FAFSA application opens earlier for 2017 aid decisions

This year, the Free Application for Federal Student Aid for the next academic year became available in October instead of January of the beginning of the next calendar year. This allows students to file a financial aid application at the college earlier, but also means that students who have already applied for financial aid for the 2016-17 academic year will re-submit some of the same financial data for the 2017-18 application.
Director of Financial Aid Varo Duffins explained that in September 2015, President Barack Obama announced this change to the FAFSA, calling the new application “the early FAFSA.”
According to the Federal Student Aid Office of the federal government, the early FAFSA is identical to the previous iterations of the application except in two ways: the timeline for the application process and the use of what Duffins called “prior prior year” income information.
The federal website states that students have been able to file a 2017–18 FAFSA since Oct. 1, 2016, rather than beginning on Jan. 1, 2017. The earlier submission date is a permanent change, enabling students to complete and submit a FAFSA as early as Oct. 1 every year. Vice President for Finance and Administration Gregory Brown explained that the early submission date allows the college to admit students and give those admitted students a financial aid package in a more timely manner.
“[Students] get accepted, but we can’t give them a good estimate of their aid until long after they’ve said yes to come here. And that hurts them … [because] they’ve pulled themselves out of the marketplace. By using October data, we can give them a good estimate of what the aid package is going to look like when they’re admitted,” Brown said.
The other major change is the use of “prior prior year” income information in the financial aid application process. In previous years, financial aid applicants used family income information from the previous year. Brown explained that this complete information will not be available in time for the earlier application process, so applicants must use the income information from the prior year in their financial aid application. The federal website explains that this means on the 2017–18 FAFSA, applicants must report their 2015 income information rather than their 2016 income information. Brown explained that this means, if a current student were to reapply for financial aid using the 2017-18 FAFSA, they would report the same income information that submitted for the 2016-17 FAFSA. This repetition of data would only occur as returning students apply for financial aid for the coming academic year in the midst of the change; it will no longer be an issue in coming academic years because the “prior prior year” data being submitted will be updated for all applicants. Financial Aid Director of Services Kristin Moore cautioned that an aid package might change because other parts of an applicant’s situation other than income may change.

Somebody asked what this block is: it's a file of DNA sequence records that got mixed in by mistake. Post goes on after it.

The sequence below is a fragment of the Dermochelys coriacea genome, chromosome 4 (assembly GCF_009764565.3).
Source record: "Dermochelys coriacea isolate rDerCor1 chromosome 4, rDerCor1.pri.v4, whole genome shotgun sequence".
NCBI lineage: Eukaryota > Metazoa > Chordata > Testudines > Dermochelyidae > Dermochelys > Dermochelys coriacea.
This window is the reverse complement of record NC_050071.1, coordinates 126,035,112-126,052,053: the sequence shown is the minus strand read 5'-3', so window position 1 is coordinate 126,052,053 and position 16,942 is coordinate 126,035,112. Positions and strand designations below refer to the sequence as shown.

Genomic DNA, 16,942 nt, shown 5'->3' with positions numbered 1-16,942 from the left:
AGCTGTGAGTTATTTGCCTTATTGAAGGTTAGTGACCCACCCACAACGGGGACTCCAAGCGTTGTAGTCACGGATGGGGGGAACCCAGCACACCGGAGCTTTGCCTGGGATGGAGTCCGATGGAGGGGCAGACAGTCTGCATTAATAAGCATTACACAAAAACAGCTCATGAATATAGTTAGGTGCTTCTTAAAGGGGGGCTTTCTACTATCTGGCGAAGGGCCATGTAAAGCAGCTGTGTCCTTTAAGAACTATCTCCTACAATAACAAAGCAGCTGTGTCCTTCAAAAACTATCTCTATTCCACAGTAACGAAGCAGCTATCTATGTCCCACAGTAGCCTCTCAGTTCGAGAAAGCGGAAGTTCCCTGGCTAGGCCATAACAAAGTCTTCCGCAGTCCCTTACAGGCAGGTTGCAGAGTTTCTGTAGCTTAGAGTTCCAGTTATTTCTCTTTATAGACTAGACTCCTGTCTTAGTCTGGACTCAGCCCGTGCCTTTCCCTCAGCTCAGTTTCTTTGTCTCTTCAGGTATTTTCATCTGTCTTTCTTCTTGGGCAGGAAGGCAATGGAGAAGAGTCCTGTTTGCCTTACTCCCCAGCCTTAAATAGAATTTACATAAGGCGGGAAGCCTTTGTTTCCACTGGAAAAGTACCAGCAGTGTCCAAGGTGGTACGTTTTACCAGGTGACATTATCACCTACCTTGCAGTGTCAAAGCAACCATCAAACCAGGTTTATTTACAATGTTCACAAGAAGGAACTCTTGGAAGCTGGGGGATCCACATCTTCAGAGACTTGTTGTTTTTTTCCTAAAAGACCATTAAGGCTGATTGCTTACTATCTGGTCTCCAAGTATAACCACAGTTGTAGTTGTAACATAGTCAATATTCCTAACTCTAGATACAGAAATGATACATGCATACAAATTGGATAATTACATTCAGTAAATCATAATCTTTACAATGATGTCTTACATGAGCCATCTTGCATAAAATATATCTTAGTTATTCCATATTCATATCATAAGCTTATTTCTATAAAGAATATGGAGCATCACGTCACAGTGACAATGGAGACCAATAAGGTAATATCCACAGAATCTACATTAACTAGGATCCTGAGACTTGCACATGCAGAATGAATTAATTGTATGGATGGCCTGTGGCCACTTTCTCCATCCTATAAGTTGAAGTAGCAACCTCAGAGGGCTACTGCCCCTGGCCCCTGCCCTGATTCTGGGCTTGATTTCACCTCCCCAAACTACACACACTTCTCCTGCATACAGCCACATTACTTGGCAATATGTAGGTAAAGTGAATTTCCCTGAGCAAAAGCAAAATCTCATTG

“The only data that’s being repeated is the income data. The other aspects of the aid are current, which would be 2016 information,” Moore said.  
Tobin Feldman-Fitzthum ’19 praised the changes to the application process, noting that any change that makes college more accessible to low-income students should be celebrated.
“It’s important to foreground the financial aid application and show that it isn’t an afterthought. For a lot of families, finances aren’t something that they think about after their son or daughter is accepted. They’re something that’s on their mind from the very beginning of the process. It’s good that families can start filling out the FAFSA earlier in the process and submit it earlier. Hopefully, schools can use the change to start getting financial aid decisions back earlier,” he said.
However, Feldman-Fitzthum also noted that he did not think that the distribution of wealth at elite colleges has very much to do with when the FAFSA is released. Furthermore, though the process will certainly be easier for students who would have applied regardless, he was not convinced that a significant number of new low-income students will end up applying to Swarthmore because of the change.
Jacky Ye ’19, a student on financial aid, said that he was not aware of the changes, but felt that it would probably not make much of an impact on his aid decision.
“If people aren’t aware of the change, sure, people will forget and that’d probably be bad. I don’t think the changes will have a large impact overall,” he said.
Kimberly Rosa-Perez ’18, a member of Questbridge Scholars on campus, felt that moving the opening date earlier will definitely be useful for those who want to start the application early. However, she noted that Swarthmore should be active in helping students adjust to the change.
“… institutions like Swarthmore have to be willing to give workshops on how to complete FAFSA earlier as well. Otherwise, students may continue to assume that taxes need to be filed in order for them to submit their FAFSA even though that’s not the case,” she said.
The college has not mentioned plans to facilitate workshops on starting the FAFSA application early.

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